The virtual summit takes place Wednesday, Sept. 27 from 1-3 p.m. ET. fnPrime members can register for free
Bring your questions and get answers from Joan Stein, nationally recognized ADA expert, in this interactive virtual session
HOW STRATEGIC ARE you when it comes to specifying and purchasing products and services? Do you approach the process with the same preparation and zeal with which you approach maintenance? Probably not, if you’re like many managers. But there’s a case to be made for taking a more strategic approach to the process.
The amount of money involved in purchasing products and services for maintenance departments is immense. And the potential impact of managers’ decisions on facility operations and the bottom line can be just as large.
But managers often struggle to devote enough time to purchasing decisions as they juggle their daily responsibilities.
That’s understandable. The process can seem overwhelming, given the number of service providers and manufacturers, the ever-evolving lineup of products and features, and the need for products ranging from run of the mill to the highest of the high-tech. No wonder managers struggle to develop a strategy for product specification.
But look at the process a different way. Traditionally, managers tend to get product information from a relatively small number of resources. While limiting the information gathered on a product, technology or service might streamline the process in the short term, what are the long-term costs? What if talking with just one more person resulted in purchasing a product with a longer performance life or lower life-cycle cost?
Maybe it would help to think of the process as a team effort instead of a solo venture. By bringing other people inside and outside the organization into the process, managers might not feel as though they have to do it all themselves.
Purchasing teams are nothing new. Purchasing departments have used them for years in an effort to manage the process more effectively, hold down costs, and make smarter purchasing decisions.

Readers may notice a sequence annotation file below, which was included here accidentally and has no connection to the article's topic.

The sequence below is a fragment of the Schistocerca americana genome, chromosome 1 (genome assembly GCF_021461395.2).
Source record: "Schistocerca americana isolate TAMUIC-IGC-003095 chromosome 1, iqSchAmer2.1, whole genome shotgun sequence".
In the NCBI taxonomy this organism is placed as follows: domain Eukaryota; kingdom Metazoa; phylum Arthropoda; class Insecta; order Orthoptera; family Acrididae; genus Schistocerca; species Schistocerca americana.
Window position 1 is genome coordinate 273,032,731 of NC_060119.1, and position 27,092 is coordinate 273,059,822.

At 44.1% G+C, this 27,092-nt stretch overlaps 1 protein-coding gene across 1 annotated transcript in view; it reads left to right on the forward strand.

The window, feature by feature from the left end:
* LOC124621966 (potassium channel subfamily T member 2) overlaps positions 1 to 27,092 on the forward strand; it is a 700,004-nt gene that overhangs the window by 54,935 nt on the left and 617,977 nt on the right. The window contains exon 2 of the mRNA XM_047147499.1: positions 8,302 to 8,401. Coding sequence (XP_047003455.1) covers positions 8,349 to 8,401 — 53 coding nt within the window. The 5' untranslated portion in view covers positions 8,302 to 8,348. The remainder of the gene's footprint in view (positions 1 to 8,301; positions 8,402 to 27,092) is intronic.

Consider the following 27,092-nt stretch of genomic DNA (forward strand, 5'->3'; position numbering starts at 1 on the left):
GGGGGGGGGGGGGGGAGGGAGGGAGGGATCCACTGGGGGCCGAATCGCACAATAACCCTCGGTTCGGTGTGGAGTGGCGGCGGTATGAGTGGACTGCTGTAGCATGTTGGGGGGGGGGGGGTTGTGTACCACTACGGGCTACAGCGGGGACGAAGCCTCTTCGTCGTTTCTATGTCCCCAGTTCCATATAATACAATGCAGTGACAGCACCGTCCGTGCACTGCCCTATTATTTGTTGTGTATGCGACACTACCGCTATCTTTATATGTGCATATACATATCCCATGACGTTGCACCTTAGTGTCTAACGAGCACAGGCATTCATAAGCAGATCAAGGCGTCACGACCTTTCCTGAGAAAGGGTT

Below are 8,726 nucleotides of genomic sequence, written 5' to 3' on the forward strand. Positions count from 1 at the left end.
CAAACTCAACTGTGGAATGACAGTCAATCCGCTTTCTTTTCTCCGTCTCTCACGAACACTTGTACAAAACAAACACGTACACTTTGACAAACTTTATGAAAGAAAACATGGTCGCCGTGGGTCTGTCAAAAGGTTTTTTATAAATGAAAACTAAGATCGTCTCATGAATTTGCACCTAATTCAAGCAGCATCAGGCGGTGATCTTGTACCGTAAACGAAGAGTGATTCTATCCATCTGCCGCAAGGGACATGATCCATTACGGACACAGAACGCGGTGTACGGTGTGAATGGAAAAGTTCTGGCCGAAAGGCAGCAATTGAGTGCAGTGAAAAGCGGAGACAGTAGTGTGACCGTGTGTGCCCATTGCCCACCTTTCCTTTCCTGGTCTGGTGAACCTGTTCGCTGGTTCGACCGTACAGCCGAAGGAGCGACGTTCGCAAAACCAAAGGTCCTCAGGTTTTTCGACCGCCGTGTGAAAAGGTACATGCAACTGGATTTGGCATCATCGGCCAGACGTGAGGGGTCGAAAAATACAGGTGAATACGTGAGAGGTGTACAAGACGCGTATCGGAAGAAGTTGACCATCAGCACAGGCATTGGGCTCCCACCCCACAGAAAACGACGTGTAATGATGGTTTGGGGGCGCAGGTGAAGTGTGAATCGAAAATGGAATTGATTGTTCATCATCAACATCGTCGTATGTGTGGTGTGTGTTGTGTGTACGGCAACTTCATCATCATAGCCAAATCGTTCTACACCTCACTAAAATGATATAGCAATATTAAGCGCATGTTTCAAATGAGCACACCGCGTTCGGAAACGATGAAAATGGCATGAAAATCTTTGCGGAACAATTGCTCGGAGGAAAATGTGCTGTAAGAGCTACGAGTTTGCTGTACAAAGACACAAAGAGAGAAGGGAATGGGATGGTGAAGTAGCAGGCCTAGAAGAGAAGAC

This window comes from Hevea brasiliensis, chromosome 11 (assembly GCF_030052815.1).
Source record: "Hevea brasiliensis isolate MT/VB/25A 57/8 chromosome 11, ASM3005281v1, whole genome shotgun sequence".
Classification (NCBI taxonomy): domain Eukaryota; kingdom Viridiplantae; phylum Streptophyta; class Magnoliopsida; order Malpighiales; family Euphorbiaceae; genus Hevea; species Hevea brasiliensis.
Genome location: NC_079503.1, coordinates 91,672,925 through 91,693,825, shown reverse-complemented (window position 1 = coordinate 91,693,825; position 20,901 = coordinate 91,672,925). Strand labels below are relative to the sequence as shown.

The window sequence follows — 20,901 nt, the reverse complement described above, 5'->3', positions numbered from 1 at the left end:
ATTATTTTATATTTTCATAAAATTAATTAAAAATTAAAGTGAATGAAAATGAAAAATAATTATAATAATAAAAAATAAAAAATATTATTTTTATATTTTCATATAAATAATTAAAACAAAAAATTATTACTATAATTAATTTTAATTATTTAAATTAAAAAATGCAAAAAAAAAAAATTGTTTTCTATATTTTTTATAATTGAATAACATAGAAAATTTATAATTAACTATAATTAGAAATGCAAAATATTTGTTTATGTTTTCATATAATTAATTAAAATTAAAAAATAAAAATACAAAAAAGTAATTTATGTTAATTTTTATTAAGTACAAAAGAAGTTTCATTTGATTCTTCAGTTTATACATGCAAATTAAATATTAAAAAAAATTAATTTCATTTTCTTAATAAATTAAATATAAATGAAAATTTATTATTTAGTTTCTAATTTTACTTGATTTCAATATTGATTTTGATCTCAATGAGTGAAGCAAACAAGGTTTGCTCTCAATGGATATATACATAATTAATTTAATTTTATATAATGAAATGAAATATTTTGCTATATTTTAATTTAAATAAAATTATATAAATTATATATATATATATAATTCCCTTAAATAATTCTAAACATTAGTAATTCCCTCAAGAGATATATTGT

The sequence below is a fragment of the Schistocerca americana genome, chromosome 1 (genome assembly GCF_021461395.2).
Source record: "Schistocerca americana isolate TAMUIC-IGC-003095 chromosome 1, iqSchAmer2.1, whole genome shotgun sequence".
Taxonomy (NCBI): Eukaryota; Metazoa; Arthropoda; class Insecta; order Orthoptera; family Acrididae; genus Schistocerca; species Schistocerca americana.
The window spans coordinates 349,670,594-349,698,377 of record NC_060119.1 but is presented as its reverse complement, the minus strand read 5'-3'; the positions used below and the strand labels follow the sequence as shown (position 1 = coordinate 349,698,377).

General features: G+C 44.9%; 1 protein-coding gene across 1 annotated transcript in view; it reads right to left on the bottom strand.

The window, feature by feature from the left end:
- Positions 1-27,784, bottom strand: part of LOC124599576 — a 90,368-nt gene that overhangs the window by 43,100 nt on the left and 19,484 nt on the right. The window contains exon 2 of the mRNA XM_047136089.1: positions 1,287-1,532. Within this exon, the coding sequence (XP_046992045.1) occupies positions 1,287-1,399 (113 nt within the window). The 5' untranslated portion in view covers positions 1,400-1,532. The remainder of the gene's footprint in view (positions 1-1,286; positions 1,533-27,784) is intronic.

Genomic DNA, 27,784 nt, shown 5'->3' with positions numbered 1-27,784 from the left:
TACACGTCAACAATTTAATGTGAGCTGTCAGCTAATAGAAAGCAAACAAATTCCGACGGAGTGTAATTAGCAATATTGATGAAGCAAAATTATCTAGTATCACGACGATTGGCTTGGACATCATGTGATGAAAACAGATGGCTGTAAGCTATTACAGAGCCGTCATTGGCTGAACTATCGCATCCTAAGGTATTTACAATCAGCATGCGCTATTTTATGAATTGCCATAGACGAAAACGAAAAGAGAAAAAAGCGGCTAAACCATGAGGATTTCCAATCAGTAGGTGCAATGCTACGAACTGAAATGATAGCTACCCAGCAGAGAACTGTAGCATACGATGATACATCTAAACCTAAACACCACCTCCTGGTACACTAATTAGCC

Starting the process involves answering one important question: Who’s on your purchasing team? Which members of your department, including front-line technicians, might have insights that can help you make better decisions?
Many managers also use peers in other organizations as sounding boards and sources of first-hand information. But could your network of peers expand to help you tap into new information?
Finally, consider the role manufacturers and service providers can play on your team. They don’t offer unbiased information, but they know the technology behind the product better than anyone.
The list could go on, but it’s your team. Make it work for you — and your department.
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This issue of the Buyer’s Resource Guide features a few important changes designed to make it even more valuable when researching and specifying products. The opening page of each product section now features a brief update on news and trends related to the section’s products and technology. Accompanying the article is a list of related associations and essential resources, designed to provide further avenues for research.
Take a read through the issue and let me know what you think of the changes we’ve made, as well as suggestions for making the Buyer’s Resource Guide an even more valuable management tool.